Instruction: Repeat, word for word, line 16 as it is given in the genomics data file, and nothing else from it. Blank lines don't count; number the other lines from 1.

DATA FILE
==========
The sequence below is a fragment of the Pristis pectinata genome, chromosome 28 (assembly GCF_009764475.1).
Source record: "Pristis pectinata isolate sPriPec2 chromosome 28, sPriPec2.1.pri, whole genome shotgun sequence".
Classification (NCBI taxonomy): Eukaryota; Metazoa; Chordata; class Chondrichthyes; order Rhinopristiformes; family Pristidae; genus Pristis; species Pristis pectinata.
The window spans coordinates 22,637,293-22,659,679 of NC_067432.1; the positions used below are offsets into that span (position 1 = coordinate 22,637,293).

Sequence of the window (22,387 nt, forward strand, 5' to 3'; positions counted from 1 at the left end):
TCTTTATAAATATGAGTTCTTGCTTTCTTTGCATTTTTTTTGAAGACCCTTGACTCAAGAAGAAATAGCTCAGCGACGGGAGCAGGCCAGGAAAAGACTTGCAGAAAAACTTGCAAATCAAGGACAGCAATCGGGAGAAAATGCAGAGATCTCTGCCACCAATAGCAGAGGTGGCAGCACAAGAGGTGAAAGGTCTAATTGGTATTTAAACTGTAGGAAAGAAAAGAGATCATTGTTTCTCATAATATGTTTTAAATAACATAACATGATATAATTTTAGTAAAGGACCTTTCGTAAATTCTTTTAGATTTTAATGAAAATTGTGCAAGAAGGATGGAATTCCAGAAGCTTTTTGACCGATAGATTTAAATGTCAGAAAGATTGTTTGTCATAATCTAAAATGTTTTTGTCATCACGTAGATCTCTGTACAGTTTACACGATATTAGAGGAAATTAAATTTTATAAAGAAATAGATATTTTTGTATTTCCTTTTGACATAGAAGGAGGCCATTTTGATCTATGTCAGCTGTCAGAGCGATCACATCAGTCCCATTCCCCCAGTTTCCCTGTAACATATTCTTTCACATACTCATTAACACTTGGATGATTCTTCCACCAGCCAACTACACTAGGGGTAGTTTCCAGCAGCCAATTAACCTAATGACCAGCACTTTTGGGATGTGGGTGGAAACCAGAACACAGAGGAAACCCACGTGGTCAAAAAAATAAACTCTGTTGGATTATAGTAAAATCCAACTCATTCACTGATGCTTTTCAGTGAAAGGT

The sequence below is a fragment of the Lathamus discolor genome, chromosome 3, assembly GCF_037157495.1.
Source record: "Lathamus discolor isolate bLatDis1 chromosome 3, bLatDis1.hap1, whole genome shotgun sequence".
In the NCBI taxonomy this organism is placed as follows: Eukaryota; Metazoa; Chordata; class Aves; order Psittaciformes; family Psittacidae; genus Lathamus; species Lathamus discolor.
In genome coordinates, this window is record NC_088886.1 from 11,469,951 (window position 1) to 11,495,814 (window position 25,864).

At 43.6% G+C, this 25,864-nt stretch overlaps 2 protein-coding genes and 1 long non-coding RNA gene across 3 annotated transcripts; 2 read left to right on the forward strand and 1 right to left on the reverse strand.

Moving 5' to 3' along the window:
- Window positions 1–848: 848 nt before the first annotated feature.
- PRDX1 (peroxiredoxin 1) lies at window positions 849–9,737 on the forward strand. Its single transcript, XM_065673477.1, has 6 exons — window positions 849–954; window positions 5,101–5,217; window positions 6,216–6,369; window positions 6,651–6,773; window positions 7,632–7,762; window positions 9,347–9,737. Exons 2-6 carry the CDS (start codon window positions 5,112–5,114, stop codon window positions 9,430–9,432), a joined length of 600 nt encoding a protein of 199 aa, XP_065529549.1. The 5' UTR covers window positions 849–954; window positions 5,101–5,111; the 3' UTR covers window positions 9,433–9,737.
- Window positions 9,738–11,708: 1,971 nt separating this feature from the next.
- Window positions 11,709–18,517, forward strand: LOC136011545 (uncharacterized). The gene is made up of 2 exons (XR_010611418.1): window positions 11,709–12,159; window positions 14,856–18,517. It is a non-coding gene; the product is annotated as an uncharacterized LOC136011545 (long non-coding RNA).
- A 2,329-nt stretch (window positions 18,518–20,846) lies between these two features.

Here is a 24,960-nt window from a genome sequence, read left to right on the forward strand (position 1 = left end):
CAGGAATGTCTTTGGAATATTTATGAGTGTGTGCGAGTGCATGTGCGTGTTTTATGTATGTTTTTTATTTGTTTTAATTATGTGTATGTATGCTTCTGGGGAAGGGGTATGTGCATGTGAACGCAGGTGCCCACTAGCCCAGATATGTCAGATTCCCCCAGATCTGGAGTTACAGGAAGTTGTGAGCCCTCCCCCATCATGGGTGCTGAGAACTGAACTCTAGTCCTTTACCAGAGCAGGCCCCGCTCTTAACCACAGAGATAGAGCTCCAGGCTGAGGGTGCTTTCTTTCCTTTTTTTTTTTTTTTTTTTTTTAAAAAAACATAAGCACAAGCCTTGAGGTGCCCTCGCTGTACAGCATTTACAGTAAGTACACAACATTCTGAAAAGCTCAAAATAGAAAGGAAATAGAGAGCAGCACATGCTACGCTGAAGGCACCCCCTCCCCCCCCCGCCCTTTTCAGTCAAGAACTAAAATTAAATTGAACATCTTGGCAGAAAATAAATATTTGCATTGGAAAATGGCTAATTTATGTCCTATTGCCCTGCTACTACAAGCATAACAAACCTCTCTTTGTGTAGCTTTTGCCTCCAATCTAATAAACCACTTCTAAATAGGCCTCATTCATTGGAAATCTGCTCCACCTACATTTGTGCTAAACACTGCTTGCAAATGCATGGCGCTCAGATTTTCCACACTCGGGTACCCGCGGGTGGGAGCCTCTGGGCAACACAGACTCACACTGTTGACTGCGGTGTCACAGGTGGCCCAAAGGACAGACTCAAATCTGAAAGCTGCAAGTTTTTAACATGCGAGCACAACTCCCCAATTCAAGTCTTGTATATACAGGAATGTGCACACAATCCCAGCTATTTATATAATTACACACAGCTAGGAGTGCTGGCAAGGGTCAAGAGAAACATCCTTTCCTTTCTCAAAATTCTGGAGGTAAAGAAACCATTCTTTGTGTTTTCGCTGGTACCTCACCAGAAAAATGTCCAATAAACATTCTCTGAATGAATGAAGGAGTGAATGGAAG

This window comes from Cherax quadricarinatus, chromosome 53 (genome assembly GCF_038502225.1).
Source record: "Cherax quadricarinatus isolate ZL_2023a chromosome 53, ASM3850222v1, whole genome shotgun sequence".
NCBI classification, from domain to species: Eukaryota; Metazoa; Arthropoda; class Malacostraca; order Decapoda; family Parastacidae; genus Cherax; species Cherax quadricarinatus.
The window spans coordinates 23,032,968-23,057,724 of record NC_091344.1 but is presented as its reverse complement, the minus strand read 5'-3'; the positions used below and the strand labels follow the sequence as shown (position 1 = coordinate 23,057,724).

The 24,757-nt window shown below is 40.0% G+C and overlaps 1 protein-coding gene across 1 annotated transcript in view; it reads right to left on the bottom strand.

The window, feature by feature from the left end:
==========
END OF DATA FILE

- Window positions 11,709–18,517, forward strand: LOC136011545 (uncharacterized). The gene is made up of 2 exons (XR_010611418.1): window positions 11,709–12,159; window positions 14,856–18,517. It is a non-coding gene; the product is annotated as an uncharacterized LOC136011545 (long non-coding RNA).